SBIR Phase I: Ultra High Energy Density Nanocomposite Capacitors
National Science Foundation
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Small Business Information
HARP Engineering LLC
2779 SW 103rd St., Gainesville, FL, 32608-9077
Socially and Economically Disadvantaged:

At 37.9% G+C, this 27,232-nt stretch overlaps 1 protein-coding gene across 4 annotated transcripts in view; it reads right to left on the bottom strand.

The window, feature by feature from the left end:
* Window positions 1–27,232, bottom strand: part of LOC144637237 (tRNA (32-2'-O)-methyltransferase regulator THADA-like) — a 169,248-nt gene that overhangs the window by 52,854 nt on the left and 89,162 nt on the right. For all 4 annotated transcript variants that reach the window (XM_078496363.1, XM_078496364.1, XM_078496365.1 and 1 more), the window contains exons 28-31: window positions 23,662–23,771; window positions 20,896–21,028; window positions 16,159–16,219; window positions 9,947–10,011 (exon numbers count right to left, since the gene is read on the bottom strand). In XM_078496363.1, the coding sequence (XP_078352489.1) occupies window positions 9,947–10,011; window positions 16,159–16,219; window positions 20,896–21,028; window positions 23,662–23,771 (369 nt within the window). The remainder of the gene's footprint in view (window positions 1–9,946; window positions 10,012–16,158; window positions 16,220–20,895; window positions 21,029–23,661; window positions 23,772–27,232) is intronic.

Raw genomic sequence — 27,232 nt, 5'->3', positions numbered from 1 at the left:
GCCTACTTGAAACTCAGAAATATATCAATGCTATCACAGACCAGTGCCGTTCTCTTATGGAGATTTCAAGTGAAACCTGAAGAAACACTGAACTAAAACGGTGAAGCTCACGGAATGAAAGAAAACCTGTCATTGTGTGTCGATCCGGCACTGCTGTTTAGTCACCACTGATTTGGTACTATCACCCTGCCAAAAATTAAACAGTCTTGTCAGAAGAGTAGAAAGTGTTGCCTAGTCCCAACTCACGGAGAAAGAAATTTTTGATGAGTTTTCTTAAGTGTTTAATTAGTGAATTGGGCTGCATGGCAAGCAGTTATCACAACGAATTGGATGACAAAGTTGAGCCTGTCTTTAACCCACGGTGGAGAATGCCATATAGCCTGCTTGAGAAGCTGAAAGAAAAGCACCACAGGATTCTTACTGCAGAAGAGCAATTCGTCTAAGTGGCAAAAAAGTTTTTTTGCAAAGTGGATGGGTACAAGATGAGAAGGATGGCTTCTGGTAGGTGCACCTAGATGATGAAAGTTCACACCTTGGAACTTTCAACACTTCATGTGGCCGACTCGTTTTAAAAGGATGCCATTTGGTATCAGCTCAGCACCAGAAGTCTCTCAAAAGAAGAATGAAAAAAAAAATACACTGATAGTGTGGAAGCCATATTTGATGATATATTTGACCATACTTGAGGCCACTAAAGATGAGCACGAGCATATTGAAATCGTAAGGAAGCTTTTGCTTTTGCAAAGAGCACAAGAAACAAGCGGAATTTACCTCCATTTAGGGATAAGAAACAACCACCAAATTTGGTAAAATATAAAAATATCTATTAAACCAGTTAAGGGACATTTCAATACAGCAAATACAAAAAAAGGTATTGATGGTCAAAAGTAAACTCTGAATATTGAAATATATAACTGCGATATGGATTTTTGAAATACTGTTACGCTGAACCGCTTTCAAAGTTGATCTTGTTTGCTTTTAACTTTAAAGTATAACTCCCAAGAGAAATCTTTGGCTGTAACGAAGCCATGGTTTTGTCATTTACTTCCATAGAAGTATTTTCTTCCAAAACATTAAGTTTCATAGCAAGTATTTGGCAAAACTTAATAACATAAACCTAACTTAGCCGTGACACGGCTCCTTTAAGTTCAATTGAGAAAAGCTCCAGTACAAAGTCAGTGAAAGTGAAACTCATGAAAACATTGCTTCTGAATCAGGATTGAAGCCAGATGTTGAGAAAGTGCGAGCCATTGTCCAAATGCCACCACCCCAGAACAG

AbstractThis Small Business Innovation Research Phase I project will develop nanocomposite capacitor films with high energy density and low loss through the use of a unique synthesis process for high aspect ratio nanowires of previously unrealized compositions in this form. High power capacitors are a critical energy technology, yet current state of the art materials only offer an energy density of 1.2 J/cc and have seen only marginal performance gains in the past decade. One method to increase the energy density of the capacitor is through the use of nanocomposite that combines high breakdown strength polymers with high dielectric fillers. Although historically nanocomposites have performed poorly in high energy density capacitors, HARP Engineering?s recent demonstration that nanowire fillers can improve the performance beyond the neat polymer is expected to produce materials that meet commercial demands while significantly reducing the capacitor size. The goal of these efforts will be to produce high energy density materials with low loss such that they meet the current demands for commercialization. The broader impact/commercial potential of this project lie in the development of high power capacitors which form a critical technology for power inverters, smart grids, electric drive vehicles and pulsed power systems. However the current state of the art suffers from low energy density making them bulky and costly. This Small Business Innovation Research effort will seek to eliminate the low energy density of current materials through the use of nanocomposites that capitalize on high aspect ratio fillers to create superior performance to the neat polymer. The result of this research will also provide improved understanding of the structure property relationships in dielectric nanocomposites and will advance the processing science of nanowires.
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